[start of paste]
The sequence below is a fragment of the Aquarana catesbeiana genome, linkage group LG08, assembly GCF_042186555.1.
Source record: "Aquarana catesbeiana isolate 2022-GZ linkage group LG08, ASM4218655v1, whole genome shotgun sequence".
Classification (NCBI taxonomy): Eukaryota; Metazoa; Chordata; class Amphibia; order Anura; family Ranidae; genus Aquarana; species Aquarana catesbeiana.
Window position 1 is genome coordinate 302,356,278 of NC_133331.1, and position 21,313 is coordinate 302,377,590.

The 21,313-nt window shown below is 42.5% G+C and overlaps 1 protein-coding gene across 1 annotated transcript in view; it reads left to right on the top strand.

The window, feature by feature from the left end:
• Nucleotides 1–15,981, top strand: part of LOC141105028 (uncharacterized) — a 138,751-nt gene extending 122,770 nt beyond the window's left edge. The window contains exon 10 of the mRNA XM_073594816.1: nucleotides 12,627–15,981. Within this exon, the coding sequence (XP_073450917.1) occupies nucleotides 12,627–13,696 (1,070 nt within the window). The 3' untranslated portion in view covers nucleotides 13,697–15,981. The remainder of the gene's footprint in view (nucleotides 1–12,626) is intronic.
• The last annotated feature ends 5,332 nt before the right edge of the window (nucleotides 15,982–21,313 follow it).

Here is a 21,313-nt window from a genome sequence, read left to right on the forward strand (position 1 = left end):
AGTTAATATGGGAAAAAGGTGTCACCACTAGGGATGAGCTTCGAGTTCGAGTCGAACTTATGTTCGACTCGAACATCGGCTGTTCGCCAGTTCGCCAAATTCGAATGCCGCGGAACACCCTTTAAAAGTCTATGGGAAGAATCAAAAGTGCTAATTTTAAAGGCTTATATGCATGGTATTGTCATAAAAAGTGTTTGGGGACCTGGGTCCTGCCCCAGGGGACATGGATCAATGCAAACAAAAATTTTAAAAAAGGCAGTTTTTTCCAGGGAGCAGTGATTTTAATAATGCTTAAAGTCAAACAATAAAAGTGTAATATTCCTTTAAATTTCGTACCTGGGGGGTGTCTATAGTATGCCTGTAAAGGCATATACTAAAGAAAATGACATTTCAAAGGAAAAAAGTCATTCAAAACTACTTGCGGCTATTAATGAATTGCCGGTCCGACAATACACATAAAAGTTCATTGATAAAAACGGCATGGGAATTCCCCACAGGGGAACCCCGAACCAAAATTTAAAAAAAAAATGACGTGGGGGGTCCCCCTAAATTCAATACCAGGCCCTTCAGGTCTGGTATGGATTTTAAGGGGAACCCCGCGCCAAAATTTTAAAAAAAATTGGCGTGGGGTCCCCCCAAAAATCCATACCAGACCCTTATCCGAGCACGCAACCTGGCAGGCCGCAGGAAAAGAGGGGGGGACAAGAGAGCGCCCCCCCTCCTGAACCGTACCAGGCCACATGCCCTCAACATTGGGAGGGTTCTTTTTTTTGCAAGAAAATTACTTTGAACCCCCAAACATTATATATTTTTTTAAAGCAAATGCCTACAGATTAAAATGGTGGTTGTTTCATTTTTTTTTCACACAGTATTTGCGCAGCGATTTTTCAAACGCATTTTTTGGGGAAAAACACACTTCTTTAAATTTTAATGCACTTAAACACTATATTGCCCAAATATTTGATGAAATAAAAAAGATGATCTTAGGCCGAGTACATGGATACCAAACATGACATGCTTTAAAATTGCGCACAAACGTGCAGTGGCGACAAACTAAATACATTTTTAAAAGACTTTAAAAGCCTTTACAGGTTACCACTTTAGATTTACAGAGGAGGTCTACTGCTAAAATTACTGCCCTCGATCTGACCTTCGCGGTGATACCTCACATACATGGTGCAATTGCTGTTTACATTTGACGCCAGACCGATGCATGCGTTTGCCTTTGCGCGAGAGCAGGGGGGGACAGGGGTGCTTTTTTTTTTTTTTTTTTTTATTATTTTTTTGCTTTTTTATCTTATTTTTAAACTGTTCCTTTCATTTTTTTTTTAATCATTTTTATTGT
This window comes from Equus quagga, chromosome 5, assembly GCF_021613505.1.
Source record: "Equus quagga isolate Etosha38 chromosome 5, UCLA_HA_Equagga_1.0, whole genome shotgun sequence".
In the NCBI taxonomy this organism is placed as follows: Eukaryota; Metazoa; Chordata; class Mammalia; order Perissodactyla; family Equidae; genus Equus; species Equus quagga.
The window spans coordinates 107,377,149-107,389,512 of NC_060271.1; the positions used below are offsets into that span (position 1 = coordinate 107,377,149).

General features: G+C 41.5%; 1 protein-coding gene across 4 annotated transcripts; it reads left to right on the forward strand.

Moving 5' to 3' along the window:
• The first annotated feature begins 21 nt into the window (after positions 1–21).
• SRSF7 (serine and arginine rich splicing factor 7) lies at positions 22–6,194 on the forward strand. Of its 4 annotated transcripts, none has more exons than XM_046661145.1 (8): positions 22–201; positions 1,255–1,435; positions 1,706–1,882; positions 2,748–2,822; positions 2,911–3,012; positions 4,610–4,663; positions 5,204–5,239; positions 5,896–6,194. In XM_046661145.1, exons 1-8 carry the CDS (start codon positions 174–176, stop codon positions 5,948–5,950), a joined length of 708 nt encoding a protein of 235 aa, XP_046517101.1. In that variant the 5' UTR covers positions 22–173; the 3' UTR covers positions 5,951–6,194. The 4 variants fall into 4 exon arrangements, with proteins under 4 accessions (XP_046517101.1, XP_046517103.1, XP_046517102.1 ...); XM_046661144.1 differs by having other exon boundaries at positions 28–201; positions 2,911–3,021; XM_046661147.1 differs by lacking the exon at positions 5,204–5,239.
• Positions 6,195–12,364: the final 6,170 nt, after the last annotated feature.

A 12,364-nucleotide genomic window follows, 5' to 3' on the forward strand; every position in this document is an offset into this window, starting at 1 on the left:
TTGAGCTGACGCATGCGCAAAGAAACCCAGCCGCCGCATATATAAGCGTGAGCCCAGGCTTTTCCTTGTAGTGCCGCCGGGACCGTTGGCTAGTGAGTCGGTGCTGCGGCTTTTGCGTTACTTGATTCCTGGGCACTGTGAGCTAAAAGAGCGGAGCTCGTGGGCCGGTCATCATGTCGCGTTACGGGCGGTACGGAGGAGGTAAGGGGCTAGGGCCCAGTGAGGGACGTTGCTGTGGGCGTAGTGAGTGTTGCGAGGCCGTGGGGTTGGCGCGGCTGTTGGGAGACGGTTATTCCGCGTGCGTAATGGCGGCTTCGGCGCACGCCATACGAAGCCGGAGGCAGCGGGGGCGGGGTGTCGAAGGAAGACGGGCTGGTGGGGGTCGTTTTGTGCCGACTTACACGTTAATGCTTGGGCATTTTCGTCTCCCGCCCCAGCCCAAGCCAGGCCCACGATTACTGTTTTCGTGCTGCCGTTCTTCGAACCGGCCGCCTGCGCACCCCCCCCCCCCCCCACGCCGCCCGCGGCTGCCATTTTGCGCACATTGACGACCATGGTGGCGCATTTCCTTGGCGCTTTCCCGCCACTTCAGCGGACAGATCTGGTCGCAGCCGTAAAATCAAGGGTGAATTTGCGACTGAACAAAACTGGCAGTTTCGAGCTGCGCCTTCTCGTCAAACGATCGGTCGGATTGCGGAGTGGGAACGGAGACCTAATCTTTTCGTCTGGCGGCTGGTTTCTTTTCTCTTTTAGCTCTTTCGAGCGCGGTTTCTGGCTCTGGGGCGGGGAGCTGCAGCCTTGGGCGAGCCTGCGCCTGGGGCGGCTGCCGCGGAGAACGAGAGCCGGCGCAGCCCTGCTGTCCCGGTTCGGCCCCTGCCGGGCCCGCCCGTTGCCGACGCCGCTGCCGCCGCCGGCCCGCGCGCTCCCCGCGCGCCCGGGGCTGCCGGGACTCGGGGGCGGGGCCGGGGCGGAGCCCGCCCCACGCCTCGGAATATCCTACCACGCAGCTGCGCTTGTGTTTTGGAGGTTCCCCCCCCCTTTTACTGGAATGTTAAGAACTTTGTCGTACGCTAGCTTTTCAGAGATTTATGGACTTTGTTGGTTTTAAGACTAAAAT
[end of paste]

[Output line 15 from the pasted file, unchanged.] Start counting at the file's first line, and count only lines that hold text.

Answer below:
General features: G+C 41.5%; 1 protein-coding gene across 4 annotated transcripts; it reads left to right on the forward strand.